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ing sameness. This is far removed from theatrical gesture; it rather approaches the colloquial style. Nothing could be more incongruous than for a public speaker, in either of the foregoing situations, to introduce the parade and magnificence of theatrical gesture. The charge which is sometimes made against public speakers, of being theatrical in their gesture, probably arises more from some unsuitableness in their manner to the matter, than from anything of uncommon majesty, boldness, or grace in their action.
When the public speaker aims at persuasion, as in discourses from the pulpit for public charities, or on extraordinary occasions in Congress, or at the bar, when the advocate desires to influence the opinions of a jury, he will naturally use more graceful, more flowing, and more varied gesture. But he should not fall into the action of the theatre. He may be graceful, but he should be simple; he may be energetic, but he should not affect gestures too strongly significant, much less attempt surprise by attitudes. All his gestures should be regulated by manly decorum, suitable to his situation, to the character of his hearers, and to the just expression of his sentiments.
THE most important of the significant gestures are the following:
THE HEAD AND FACE.
The hanging down of the head denotes shame, or grief. The holding of it up, pride or courage.
To nod forwards implies assent.
To toss the head back, dissent.
The inclination of the head implies diffidence or languor.
The head is averted, in dislike or horror.
It leans forward, in attention.
The eyes are raised, in prayer.
They burn, in anger.
They are downcast or averted, in shame or grief.
They are cast in various directions, in doubt and anxiety.
The placing of the hand on the head, indicates pain or distress.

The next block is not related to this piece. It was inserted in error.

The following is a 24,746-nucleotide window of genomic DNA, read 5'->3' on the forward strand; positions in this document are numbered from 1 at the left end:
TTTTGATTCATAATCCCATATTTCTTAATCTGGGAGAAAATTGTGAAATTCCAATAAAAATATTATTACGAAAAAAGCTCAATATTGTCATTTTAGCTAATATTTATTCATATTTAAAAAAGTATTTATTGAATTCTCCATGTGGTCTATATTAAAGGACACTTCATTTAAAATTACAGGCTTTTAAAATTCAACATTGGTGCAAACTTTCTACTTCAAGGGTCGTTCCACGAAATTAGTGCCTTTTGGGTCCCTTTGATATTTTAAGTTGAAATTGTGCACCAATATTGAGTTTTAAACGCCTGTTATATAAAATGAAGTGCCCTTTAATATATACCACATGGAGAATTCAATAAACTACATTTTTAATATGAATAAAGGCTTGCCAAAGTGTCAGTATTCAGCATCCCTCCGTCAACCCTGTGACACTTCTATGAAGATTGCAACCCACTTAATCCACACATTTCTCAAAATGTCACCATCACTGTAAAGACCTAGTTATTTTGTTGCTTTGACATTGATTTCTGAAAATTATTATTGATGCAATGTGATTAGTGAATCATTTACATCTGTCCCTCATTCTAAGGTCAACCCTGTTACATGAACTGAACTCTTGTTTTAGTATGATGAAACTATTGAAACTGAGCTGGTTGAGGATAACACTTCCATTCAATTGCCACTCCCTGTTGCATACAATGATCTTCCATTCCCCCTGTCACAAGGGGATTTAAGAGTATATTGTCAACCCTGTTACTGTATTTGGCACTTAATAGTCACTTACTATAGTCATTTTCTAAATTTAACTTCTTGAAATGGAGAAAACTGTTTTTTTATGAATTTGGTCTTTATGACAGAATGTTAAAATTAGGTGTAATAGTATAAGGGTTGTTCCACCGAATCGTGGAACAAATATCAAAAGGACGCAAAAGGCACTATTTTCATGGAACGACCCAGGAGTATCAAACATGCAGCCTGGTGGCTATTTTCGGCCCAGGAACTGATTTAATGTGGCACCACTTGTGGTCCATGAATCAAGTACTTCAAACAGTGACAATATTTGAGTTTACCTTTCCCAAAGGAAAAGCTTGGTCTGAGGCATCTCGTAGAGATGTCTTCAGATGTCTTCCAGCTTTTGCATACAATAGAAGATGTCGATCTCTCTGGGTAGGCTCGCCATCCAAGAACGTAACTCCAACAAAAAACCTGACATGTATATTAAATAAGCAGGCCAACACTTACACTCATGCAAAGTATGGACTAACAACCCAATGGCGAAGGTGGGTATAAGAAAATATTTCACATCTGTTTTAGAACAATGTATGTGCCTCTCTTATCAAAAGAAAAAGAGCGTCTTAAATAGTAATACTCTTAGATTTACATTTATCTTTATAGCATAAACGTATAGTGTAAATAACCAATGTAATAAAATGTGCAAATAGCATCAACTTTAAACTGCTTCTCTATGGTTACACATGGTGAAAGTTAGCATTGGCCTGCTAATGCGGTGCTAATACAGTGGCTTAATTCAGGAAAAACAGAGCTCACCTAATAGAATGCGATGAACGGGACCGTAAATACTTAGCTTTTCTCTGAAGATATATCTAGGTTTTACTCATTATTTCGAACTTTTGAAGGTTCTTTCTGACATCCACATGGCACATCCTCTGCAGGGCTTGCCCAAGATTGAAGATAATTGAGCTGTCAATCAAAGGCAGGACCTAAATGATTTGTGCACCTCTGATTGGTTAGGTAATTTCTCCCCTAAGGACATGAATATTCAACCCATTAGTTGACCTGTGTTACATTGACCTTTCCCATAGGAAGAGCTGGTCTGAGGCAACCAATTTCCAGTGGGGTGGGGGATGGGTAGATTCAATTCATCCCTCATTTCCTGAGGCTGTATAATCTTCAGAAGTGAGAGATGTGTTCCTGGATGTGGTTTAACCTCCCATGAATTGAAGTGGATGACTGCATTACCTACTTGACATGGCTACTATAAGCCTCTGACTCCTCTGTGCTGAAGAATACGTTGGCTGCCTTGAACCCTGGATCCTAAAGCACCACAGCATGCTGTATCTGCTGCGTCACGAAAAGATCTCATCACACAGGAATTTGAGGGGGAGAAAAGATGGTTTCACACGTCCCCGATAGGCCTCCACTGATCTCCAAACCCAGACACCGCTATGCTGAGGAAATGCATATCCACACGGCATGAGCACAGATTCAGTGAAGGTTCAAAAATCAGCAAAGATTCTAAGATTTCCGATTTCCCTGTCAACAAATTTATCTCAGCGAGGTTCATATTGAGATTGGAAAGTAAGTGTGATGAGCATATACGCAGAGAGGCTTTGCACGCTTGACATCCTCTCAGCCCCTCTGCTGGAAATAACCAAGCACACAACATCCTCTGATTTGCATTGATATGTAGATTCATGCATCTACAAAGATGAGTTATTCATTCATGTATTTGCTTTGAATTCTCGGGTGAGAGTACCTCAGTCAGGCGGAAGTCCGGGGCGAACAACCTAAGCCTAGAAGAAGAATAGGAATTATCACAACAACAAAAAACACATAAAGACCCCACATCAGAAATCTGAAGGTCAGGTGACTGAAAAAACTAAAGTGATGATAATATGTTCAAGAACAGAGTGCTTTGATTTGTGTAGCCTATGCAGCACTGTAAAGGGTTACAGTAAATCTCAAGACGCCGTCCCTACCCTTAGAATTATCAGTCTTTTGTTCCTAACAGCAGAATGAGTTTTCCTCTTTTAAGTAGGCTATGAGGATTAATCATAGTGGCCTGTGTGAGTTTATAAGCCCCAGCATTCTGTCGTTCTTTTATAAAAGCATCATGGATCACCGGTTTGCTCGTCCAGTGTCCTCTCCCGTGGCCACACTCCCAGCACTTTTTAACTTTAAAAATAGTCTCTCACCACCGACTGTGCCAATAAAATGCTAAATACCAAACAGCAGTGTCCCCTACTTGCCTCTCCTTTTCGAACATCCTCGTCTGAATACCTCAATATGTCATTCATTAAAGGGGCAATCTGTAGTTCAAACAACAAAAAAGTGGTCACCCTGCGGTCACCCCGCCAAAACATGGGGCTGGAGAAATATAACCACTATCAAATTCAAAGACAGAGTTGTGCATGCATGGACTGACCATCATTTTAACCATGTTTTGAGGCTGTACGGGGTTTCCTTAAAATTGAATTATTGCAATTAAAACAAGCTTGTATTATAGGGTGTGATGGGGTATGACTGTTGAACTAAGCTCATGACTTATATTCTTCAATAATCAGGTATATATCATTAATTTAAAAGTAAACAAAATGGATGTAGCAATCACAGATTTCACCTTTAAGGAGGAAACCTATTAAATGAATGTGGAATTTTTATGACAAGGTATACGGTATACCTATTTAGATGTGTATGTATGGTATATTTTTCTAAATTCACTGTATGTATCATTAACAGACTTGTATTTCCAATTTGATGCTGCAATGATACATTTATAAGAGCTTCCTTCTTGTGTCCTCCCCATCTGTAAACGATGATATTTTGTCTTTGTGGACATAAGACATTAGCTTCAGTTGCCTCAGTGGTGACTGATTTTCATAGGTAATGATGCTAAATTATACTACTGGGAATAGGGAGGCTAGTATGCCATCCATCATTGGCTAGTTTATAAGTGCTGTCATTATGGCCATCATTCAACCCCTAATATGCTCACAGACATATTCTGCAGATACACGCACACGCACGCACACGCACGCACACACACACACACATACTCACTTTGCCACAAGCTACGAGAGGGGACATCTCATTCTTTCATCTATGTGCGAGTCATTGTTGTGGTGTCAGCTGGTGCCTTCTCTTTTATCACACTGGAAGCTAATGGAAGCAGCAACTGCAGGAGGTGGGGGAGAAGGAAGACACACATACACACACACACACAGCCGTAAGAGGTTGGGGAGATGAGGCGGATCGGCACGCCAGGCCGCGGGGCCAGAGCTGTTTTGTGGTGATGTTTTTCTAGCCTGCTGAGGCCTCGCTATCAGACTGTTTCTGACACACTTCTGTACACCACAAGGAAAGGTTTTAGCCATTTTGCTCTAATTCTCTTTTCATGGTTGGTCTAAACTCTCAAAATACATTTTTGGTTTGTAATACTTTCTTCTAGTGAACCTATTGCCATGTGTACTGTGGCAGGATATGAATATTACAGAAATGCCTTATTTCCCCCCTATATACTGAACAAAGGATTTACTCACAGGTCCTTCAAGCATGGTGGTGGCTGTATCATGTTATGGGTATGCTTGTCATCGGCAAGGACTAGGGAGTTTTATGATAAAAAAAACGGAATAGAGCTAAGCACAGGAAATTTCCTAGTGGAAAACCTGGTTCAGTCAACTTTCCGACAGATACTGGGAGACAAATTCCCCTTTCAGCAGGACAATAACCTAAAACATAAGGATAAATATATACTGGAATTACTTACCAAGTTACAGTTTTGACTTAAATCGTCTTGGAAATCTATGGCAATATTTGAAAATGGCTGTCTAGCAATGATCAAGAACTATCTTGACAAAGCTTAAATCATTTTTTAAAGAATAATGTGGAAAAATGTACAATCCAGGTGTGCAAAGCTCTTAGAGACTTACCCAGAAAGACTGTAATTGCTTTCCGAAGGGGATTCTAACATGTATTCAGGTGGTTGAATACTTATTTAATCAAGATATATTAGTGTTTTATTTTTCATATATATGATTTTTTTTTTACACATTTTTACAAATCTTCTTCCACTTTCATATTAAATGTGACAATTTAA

On the eyes, shame or sorrow.
On the lips, an injunction of silence.
On the breast, an appeal to conscience.
The hand is waved, or flourished, in joy or contempt. Both hands are held supine, or they are applied, or clasped, in prayer.
Both are held prone, in blessing.
They are clasped, or wrung, in affliction.
They are held forward, and received, in friendship.
The body, held erect, indicates steadiness and courage. Thrown back, pride.
Stooping forward, condescension or compassion.
Prostration, the utmost humility or abasement.
THE LOWER LIMBS.
The firm position of the lower limbs signifies courage, or obstinacy.
Bended knees indicate timidity, or weakness.
The lower limbs advance, in desire or courage.
They retire, in aversion or fear.
Start, in terror.
Stamp, in authority or anger.
Kneel, in submission and prayer.
These are a few of the simple gestures which may be considered significant.
SYNOPTICAL ARRANGEMENT OF THE NOTATION LETTERS.
Letters written above the Line, relating to the Fingers, the Hands, and the Arms.
FIRST SMALL LETTER,
Noting the disposition of the Fingers.
Noting the manner of presenting the Palm.
SECOND SMALL LETTER, AND TWO CAPITALS,
THIRD SMALL LETTER,
Noting the Posture of the Arms in the Transverse Direction.
FOURTH AND FIFTH SMALL LETTER,
Noting the Force of Motion of the Hands and Arms.
Noting the Direction of Motion.
Noting the Manner of Motion.
P, projecting, or pushing.
Noting the Posture of the Head, and Direction of the Eyes
R1, right foot, 1st position.
Letters written below the Line, relating to the Feet.
Noting the Positions of the Feet.
mx, moderately extended.
SMALL LETTERS AND ONE CAPITAL,
Noting the degree of Extension of the Feet.
RF, right front position.
xx, extended extreme.
Letters noting Steps.
sp, stamp. sk, shock
Letters relating to Parts on which the Hand may be
C, chin. br, breast.